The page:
Subgemmal neurogenous plaques of the tongue: a systematic autopsy study

Vol. 63 No. 3, 2022


Jose-Fernando Val-Bernal, Maria-Francisca Garijo, Natalia Fontanil

Subgemmal neurogenous plaque (SNP) is a subepithelial nerve plexus associated with taste buds, occasionally observed in tongue biopsies. There is no evaluation of the prevalence of this structure in the general population. We present a systematic study of samples obtained at random from the dorsal portion of the oral tongue in 205 consecutive complete autopsies. Each sample was about 15 mm long and 10 mm thick. Four hundred fifty-eight samples were routinely obtained and an average of 2.23+/-0.88 samples per case (range 1-7) was collected. The total number of SNPs observed was 556, with a mean of 2.71+/-2.68 per case (range 0-16). This means that for every 15 linear mm of the oral tongue, approximately 2.7 SNPs can be present. SNPs display several ages, and they do not show sex differences. The mean size of these structures was 2.1+/-0.94 mm (range 0.6-3.6 mm). SNP is characterized by its unique neural, zonal pattern with a superficial neurofibroma-like area and a deeper neuroma-like area. Special features of the SNPs include the presence of taste buds (49.1%), ganglion cells (26.3%), dilated thin-walled vessels (11.3%), salivary gland excretory ducts emptying on the surface of the papillae (6.1%), moderate-severe inflammatory infiltrate (6.8%), presence of lymphoid tissue in the vicinity (7.0%), and hyperplasia of the epithelial cover with pseudoepitheliomatous appearance (7.0%). The differential diagnoses include schwannoma, neurofibroma, ganglioneuroma, traumatic neuroma, mucosal neuroma, and squamous cell carcinoma. SNPs are small, normal structures that may undergo hyperplasia and are usually seen incidentally.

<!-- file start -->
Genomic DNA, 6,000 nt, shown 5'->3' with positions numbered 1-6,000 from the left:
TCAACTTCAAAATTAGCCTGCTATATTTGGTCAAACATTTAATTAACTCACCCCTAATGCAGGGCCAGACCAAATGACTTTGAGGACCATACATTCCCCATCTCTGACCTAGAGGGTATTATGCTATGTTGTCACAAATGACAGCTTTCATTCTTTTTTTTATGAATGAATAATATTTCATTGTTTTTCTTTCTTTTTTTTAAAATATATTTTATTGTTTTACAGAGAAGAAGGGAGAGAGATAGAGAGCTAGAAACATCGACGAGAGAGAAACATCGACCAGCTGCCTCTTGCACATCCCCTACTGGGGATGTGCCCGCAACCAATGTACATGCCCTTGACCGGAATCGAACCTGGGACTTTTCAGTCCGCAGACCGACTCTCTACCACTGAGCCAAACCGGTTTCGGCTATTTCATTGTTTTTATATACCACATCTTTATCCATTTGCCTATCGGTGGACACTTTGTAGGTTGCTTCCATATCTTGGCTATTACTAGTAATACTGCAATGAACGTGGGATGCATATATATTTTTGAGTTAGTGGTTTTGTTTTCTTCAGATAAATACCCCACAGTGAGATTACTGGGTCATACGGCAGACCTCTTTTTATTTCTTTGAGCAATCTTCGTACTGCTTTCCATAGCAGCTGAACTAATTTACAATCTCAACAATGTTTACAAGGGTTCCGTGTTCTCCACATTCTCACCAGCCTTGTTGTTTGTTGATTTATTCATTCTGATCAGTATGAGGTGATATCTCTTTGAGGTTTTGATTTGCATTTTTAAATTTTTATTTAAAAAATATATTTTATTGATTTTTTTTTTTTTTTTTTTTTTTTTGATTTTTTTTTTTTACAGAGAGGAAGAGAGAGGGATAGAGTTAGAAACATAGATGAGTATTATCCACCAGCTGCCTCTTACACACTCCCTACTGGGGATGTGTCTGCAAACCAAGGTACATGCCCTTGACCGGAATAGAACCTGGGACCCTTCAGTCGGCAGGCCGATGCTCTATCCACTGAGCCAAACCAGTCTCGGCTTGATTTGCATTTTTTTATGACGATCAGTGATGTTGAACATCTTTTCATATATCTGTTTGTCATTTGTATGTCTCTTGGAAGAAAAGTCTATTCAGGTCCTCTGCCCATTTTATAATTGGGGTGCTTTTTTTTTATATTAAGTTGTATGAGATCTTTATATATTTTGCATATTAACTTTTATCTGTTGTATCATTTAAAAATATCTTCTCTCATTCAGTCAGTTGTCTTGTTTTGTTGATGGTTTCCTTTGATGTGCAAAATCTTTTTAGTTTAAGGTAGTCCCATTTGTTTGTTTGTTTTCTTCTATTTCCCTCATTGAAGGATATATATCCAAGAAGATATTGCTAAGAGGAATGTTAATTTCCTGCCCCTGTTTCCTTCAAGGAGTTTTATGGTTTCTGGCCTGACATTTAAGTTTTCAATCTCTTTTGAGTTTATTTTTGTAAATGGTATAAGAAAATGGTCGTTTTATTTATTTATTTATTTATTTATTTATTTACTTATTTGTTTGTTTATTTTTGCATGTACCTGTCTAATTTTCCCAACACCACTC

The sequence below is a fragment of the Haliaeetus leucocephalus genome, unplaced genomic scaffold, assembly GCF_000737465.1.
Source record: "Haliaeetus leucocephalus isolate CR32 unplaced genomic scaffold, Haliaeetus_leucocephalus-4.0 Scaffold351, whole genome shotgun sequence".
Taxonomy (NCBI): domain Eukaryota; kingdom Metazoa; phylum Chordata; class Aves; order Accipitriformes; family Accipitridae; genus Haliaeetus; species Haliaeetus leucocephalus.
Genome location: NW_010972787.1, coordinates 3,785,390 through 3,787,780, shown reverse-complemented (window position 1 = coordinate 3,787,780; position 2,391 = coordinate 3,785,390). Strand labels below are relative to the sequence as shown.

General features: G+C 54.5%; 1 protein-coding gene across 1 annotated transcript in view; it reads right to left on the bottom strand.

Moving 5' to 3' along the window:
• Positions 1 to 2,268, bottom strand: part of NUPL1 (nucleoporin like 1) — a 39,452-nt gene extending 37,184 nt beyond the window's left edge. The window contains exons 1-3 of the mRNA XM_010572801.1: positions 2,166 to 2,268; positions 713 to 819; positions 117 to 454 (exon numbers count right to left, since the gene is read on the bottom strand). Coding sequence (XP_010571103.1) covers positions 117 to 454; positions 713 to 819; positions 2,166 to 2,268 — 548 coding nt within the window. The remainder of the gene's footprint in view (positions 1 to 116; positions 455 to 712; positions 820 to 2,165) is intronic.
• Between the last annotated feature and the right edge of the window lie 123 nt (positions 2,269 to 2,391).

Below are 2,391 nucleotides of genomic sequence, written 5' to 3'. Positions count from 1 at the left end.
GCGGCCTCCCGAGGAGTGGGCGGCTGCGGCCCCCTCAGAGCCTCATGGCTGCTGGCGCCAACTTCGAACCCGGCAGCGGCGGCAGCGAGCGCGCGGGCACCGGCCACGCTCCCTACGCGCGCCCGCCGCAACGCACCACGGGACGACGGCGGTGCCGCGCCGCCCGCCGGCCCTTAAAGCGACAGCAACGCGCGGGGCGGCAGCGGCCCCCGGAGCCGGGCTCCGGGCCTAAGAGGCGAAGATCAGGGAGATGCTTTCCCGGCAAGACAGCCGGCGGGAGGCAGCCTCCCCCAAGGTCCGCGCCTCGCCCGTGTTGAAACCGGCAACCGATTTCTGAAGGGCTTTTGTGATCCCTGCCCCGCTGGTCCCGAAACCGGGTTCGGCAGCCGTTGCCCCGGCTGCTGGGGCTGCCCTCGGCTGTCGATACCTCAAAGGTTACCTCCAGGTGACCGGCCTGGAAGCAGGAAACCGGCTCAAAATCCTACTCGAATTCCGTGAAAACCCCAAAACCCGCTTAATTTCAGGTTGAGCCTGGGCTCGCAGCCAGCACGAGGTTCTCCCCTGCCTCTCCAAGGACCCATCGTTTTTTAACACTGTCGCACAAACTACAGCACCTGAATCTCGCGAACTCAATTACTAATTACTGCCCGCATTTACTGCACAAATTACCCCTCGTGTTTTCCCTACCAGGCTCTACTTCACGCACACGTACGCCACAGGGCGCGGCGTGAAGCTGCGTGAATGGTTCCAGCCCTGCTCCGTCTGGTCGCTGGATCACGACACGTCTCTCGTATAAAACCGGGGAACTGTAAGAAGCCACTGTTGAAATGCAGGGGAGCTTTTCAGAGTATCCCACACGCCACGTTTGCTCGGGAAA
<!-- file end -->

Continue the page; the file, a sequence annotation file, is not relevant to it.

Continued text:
Corresponding author: Jose-Fernando Val-Bernal, Professor, MD, PhD; e-mail:

DOI: 10.47162/RJME.63.3.09 Download PDF
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